Some thinkers worry that this power to frame perceptions can run away with us. In politics, the linguist George Lakoff has warned, “frames trump facts.” In this view, taxes can be depicted as burdens or as membership fees, driving public opinion this way or that. Pinker rejects Lakoff’s ideas, which have become fashionable among Democratic strategists. “Metaphors are generalizations,” he argues. Their implications can be tested against reality. Lakoff’s proposal to reframe taxes as membership fees flunks the test: if you don’t pay your membership fees, you lose your benefits; but if you don’t pay your taxes, you go to jail.
Nature isn’t the only external standard by which we can evaluate and revise frames and claims. Social behavior can test them, too. If frames overpower rational criticism, Pinker asks, then why do Lakoff and other quasi-relativists write books rationally criticizing frames? The medium belies the message. The medium isn’t just reason; it’s language — and language isn’t the manifestation of one mind; it’s the joint manifestation of millions. The reason language works is that it reflects the world as we jointly experience it.
That doesn’t mean we always use language to convey reality. Language is a social medium with social purposes. Sometimes, we use it not to communicate facts about the world but to filter them. We euphemize bribes as “contributions” to preserve the dignity of lobbyists and legislators. We phrase treaties vaguely because if they were clear, nobody would sign them. We invent subtle sexual overtures to avoid a confrontation if the other guy turns out not to be gay. We complain about doublespeak but rely on double meanings.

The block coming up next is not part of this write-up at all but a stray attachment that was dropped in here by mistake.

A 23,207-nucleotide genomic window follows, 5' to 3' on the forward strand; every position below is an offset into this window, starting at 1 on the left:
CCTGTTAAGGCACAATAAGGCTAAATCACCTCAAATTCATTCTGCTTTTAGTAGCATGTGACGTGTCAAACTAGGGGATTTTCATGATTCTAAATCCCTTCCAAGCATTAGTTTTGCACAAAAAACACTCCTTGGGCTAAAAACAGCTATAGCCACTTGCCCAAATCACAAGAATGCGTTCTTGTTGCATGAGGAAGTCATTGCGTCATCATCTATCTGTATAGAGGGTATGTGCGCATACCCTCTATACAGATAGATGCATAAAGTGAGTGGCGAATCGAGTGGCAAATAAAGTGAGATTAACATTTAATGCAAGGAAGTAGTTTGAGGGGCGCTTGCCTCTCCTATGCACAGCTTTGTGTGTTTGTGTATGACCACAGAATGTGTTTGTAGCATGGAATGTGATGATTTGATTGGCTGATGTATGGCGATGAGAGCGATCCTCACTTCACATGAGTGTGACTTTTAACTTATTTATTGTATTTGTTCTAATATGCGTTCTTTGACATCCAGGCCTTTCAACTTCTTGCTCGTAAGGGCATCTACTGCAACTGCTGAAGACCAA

These are the aspects of our duality: brain and mind, matter and metaphor, fact and frame, science and politics, information and implication. Even their common lesson has two sides. On the one hand, we must face the limits of our mental construction. We have trouble understanding intellectual property because our ideas of possession and theft are based on physical objects. We have trouble with evolution because we think of adaptation as something that individuals do in their lifetimes, not something a species does over generations. We confuse differences in group averages with claims of group superiority. We’re prone to cronyism because our notions of community arose from family and tribe. In criminal trials, we resist objective explanations of subjective behavior. In sum, Pinker warns, “the machinery of conceptual semantics makes us permanently vulnerable to fallacies in reasoning.”
On the other hand, we are not imprisoned by them. The dialectic of creativity and reality-testing has taken us far beyond other animals and can take us farther. The next step is to dump our most natural and mistaken metaphor — education as the filling of empty minds — and recognize that we learn by extrapolating, testing, modifying and recombining mental models of the world.